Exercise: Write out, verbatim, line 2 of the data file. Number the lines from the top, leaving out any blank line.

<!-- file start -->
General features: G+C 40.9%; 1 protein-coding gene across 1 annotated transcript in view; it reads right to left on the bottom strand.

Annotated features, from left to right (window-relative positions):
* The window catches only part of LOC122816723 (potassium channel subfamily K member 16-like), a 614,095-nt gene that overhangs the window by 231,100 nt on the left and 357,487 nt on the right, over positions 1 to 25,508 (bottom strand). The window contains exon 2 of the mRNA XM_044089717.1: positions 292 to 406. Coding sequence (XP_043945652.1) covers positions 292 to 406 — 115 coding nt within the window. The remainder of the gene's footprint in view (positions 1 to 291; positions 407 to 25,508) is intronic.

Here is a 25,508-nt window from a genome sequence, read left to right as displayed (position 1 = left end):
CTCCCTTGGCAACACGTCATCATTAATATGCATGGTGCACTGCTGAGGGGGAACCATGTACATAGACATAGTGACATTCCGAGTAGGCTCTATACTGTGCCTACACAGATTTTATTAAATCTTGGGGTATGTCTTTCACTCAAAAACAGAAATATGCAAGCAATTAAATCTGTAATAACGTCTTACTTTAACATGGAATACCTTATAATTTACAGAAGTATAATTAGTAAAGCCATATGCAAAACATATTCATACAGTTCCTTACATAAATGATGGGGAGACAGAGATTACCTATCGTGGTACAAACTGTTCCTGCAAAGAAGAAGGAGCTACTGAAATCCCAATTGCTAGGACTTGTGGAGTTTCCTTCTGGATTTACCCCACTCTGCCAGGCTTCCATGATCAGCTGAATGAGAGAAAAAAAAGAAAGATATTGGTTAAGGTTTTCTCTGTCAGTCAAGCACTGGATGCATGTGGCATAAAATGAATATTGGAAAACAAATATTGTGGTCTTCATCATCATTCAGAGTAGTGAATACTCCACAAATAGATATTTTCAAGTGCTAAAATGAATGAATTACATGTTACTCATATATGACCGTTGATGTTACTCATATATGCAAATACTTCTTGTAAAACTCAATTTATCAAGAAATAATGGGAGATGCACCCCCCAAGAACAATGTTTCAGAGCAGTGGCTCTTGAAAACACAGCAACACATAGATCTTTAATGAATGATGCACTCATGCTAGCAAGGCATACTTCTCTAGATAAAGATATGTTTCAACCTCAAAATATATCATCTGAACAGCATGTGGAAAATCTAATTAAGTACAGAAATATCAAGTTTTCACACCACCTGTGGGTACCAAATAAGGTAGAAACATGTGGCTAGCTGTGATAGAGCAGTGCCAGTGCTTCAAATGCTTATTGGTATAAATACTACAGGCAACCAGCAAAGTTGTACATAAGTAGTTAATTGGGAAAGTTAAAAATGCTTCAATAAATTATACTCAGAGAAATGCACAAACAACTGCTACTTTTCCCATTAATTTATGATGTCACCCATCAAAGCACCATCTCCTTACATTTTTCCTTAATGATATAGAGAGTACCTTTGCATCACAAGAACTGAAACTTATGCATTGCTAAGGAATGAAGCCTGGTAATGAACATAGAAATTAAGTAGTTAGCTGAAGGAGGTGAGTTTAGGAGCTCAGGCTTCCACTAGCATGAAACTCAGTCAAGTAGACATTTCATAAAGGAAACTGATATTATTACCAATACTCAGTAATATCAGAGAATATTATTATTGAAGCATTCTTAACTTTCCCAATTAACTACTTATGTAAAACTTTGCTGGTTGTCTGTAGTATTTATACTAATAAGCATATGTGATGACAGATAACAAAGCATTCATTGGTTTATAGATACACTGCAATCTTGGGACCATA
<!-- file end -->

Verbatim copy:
Annotated features, from left to right (window-relative positions):